Limerick council considers ‘pre-fab’ houses

Nick Rabbitts

Reporter:

Nick Rabbitts

Limerick City and County Council may look to pre-fab houses in the future
LIMERICK City and County Council is to consider using prefab homes in a bid to cut the housing waiting list.

LIMERICK City and County Council is to consider using prefab homes in a bid to cut the housing waiting list.

A spokesperson for the local authority said they have been contacted by providers of modular units “and will be reviewing” the plans “for information purposes”.

There are over 6,000 people waiting to be put in state accommodation across Limerick, and the council may follow in the footsteps of Dublin’s four local authorities in looking to provide temporary units at a cost of €35,000 and €80,000.

The proposals have received a mixed reaction from members of the council’s housing committee.

Cllr John Gilligan said he is “absolutely appalled” at the idea. But Mayor Jerry O’Dea said it could be a “fantastic alternative” – if the units are built in small groups. Cllr Maurice Quinlivan believes it could be “part of the solution” – but warned against temporary units becoming permanent. And Cllr Joe Leddin believes this should have been proposed “a long time ago”.

Independent councillor Gilligan said: “I know we have been complaining that things are so bad in housing, they would consider giving out tents to people – well, this is half way there. It is not what people want, it is not what we should be doing.”

The Independent councillor raised questions over the temporary nature of these units, saying: “They are saying they will be there for six months. Does that mean they will have houses for everybody after six months? If that’s so, why are they doing this?”

Mayor O’Dea, Fianna Fail, says the council has a “social responsibility to house people with care and not rush into quick solutions”.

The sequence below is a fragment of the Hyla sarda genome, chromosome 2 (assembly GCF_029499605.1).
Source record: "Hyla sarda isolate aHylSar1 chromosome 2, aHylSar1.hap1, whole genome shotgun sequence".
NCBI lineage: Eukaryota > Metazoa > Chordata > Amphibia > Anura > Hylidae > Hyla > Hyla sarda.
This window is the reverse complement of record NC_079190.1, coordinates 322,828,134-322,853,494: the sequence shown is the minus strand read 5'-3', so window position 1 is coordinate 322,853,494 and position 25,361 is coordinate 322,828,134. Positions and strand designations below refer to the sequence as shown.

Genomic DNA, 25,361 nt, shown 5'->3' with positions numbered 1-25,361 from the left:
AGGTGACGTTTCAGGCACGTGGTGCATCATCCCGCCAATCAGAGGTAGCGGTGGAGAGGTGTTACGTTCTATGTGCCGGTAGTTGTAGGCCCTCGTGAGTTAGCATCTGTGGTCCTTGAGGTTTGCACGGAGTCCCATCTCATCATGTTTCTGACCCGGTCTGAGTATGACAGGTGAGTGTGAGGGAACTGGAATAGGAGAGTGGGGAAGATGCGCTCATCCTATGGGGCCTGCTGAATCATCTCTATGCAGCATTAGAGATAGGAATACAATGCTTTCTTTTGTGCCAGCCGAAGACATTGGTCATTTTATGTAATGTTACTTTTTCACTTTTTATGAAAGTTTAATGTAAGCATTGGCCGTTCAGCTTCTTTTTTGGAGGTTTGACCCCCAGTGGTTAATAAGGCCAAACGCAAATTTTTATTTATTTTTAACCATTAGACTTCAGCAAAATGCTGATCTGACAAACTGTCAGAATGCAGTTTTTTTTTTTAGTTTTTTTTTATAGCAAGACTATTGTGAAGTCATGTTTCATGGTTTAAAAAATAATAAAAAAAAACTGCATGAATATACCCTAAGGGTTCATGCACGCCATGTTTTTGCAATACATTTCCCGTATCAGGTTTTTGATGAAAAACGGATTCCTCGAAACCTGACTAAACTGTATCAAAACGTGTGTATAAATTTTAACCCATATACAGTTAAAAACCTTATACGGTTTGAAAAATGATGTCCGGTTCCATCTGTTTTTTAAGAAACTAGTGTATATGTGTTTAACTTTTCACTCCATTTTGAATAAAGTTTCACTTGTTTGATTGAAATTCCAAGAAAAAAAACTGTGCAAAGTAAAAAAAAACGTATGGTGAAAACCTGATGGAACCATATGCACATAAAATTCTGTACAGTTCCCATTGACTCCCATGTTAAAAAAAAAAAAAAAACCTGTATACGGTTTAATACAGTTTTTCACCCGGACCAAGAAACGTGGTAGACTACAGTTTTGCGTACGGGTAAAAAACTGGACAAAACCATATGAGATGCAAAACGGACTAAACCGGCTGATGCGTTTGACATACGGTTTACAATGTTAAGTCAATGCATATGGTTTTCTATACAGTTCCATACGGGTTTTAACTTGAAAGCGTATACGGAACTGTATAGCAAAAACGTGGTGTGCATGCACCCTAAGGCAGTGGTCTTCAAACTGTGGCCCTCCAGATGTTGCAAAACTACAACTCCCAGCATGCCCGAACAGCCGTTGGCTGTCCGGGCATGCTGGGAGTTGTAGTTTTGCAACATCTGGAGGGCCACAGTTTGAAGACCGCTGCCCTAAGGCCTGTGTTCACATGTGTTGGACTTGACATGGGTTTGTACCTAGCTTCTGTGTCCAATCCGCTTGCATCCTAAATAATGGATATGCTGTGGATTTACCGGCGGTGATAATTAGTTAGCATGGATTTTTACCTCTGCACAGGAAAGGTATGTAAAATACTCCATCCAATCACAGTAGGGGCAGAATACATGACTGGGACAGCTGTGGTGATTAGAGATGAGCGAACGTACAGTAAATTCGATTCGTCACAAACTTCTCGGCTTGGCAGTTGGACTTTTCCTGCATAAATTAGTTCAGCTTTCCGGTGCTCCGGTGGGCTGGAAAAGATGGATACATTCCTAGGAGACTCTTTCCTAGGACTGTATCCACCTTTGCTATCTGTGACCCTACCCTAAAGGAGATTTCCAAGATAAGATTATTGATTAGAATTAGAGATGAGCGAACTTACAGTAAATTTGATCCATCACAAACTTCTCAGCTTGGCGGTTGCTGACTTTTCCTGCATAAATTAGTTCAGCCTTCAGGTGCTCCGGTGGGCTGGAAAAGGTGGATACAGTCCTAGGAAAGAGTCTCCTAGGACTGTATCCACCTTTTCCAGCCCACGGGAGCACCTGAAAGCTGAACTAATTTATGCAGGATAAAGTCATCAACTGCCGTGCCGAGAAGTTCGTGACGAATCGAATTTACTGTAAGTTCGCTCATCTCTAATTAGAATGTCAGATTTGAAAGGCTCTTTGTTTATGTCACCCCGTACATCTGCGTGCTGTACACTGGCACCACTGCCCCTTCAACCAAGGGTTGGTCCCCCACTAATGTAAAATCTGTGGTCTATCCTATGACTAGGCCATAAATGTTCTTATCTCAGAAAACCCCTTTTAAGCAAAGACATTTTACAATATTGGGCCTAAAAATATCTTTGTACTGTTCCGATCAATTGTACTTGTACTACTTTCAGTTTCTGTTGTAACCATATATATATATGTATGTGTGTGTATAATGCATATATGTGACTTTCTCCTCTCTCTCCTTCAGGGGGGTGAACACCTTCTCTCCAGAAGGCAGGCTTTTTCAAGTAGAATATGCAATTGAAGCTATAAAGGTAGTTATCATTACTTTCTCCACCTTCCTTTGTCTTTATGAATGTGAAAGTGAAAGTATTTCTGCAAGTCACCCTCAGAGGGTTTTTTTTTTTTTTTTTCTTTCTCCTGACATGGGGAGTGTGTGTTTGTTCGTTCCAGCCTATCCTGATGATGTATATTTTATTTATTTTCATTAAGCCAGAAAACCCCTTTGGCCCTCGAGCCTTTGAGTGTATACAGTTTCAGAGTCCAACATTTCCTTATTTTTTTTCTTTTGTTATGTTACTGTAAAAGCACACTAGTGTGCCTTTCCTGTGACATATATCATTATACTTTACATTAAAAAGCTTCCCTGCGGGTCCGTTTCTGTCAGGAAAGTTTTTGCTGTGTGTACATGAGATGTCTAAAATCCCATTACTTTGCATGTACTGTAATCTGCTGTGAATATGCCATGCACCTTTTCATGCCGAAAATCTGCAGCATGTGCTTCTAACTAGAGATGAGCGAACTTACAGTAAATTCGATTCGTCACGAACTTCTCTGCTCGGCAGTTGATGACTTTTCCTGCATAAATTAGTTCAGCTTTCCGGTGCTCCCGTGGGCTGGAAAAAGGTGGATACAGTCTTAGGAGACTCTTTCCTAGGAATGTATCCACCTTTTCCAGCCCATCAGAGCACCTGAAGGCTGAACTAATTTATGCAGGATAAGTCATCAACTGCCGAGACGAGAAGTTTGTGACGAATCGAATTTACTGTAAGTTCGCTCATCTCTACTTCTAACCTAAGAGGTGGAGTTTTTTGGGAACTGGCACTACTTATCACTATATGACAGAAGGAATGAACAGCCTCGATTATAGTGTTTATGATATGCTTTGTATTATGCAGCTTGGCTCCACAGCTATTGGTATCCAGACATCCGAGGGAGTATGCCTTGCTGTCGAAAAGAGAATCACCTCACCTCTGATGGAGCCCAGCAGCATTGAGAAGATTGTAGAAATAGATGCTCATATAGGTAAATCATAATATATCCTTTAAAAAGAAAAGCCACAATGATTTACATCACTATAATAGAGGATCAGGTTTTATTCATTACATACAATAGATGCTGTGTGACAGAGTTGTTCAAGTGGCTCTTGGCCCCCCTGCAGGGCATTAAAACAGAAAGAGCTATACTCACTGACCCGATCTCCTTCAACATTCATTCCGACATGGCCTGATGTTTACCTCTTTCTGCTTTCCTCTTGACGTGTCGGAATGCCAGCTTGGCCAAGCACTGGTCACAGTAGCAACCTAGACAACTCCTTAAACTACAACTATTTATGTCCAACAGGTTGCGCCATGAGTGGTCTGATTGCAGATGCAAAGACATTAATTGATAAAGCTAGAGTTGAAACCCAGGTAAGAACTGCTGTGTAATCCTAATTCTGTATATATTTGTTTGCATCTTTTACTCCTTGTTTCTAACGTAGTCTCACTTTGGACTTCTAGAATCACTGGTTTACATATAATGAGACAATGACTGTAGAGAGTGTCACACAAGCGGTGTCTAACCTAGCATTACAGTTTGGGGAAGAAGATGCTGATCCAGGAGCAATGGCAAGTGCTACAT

Saying the days of putting people in big estates are over, he added: “Clusters of small houses are a hood idea. From what I have seen, these houses are quite complete, and may be a fantastic alternative to the traditional building of family homes. If there is something to investigate there, I would be right behind it.”

Cllr Quinlivan, Sinn Fein, said he “would not rule it out”, adding: “I would be concerned at the cost of them, and whether a temporary solution could end up being a long term solution. But I would be very interested in having a look at them. We have 5,000 people on the housing waiting list. We have families in bed and breakfasts, and I imagine every councillor talks to people who are having housing problems.”

Cllr Leddin, Labour, said: “I think every avenue should be explored. We have a crisis, and no-one should be in a situation where single people or families should be brought up in B&Bs. If these modular-type houses do what they say on the tin, and are structurally secure and sound, I think they certainly should be considered. I would have no ideological issue against them.”

If Limerick did adopt prefab houses for social accommodation, it would likely be the first city outside Dublin to do so.

In the capital, six different styles of prefabricated homes of differing cost and finish were put on show.

This week, it was revealed that there are 147 people considered homeless in the city.

Included in these figures are 13 families, of which 27 are children.

They are staying in a combination of supported accommodation and bed and breakfasts.